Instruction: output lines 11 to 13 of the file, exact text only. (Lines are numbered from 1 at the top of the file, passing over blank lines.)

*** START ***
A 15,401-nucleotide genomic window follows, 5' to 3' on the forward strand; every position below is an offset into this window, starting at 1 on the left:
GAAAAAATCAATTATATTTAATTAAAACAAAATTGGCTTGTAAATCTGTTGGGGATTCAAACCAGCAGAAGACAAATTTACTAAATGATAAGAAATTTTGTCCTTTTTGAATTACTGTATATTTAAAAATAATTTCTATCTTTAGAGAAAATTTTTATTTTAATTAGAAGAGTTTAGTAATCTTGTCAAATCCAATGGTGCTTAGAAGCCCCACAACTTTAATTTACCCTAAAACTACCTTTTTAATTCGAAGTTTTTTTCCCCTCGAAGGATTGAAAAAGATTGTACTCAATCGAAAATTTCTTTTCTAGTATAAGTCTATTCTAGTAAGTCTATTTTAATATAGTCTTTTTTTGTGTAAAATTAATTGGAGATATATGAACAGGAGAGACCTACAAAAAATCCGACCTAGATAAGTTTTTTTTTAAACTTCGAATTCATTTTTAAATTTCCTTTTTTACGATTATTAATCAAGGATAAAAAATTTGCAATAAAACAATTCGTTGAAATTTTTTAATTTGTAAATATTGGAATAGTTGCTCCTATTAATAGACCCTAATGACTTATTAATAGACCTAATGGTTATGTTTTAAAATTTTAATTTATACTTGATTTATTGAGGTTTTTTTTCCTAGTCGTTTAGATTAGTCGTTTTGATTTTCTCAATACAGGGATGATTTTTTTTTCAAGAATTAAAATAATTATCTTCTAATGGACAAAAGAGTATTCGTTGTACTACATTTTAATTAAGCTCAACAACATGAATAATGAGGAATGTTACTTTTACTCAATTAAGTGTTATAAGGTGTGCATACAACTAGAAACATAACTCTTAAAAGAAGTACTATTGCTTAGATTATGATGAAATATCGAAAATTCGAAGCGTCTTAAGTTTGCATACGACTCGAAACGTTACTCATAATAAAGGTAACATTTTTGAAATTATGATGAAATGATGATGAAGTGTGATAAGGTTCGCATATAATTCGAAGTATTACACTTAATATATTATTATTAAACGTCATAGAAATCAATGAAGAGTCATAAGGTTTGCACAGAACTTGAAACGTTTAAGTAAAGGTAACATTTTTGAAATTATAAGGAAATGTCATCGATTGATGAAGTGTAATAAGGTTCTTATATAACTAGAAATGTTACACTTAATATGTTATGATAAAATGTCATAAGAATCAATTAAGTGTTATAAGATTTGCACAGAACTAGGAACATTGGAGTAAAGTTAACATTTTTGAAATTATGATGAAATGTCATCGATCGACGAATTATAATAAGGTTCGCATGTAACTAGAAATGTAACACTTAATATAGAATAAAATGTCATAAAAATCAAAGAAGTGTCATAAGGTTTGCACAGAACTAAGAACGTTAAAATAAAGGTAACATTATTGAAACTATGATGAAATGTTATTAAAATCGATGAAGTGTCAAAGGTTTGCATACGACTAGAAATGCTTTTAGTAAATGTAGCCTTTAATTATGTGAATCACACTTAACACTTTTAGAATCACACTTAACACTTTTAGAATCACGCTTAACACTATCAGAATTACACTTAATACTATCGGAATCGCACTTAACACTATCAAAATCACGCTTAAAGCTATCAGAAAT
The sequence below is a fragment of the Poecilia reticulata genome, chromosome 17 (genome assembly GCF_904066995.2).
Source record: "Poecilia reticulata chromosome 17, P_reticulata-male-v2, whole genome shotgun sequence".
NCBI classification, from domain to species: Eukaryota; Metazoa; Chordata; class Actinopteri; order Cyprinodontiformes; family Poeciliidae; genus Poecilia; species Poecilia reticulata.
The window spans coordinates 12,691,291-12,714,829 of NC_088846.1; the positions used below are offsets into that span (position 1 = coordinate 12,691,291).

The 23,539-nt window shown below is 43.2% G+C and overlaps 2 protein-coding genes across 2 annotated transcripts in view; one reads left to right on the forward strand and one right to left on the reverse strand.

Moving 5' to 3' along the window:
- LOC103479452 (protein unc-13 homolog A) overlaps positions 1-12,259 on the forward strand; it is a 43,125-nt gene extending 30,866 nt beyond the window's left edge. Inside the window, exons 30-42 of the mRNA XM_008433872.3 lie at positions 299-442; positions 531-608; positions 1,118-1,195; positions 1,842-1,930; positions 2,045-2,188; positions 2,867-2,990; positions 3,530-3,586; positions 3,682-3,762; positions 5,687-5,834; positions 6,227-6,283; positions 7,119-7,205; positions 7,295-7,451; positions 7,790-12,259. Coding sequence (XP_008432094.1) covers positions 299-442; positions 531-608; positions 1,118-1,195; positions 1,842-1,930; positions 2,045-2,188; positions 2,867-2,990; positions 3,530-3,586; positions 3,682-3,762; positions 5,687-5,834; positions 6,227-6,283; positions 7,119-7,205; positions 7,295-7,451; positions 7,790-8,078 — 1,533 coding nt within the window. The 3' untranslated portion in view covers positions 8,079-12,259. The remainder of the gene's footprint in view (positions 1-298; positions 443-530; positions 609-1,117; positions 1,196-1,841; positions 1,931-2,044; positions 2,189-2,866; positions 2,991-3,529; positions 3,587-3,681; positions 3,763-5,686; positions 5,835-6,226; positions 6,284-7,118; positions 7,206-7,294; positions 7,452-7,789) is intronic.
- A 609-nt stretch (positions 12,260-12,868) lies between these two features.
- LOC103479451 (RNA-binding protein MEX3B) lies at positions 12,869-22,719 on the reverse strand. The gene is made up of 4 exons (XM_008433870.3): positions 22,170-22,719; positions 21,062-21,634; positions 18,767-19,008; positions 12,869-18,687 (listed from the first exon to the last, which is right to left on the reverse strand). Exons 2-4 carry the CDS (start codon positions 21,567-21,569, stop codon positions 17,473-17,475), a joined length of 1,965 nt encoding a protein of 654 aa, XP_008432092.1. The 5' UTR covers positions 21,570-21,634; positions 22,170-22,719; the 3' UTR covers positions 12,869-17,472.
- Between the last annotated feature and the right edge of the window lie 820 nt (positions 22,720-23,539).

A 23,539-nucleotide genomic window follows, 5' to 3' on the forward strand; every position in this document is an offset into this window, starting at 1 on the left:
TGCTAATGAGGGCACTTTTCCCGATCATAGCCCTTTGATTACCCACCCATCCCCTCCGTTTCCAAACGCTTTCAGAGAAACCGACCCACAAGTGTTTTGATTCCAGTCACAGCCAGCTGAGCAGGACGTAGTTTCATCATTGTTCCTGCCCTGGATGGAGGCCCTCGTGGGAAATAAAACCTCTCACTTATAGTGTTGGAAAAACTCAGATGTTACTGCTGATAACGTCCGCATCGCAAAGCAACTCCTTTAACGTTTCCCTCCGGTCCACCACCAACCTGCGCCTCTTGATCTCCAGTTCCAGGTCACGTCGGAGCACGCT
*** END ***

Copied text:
- LOC103479451 (RNA-binding protein MEX3B) lies at positions 12,869-22,719 on the reverse strand. The gene is made up of 4 exons (XM_008433870.3): positions 22,170-22,719; positions 21,062-21,634; positions 18,767-19,008; positions 12,869-18,687 (listed from the first exon to the last, which is right to left on the reverse strand). Exons 2-4 carry the CDS (start codon positions 21,567-21,569, stop codon positions 17,473-17,475), a joined length of 1,965 nt encoding a protein of 654 aa, XP_008432092.1. The 5' UTR covers positions 21,570-21,634; positions 22,170-22,719; the 3' UTR covers positions 12,869-17,472.
- Between the last annotated feature and the right edge of the window lie 820 nt (positions 22,720-23,539).

A 23,539-nucleotide genomic window follows, 5' to 3' on the forward strand; every position in this document is an offset into this window, starting at 1 on the left: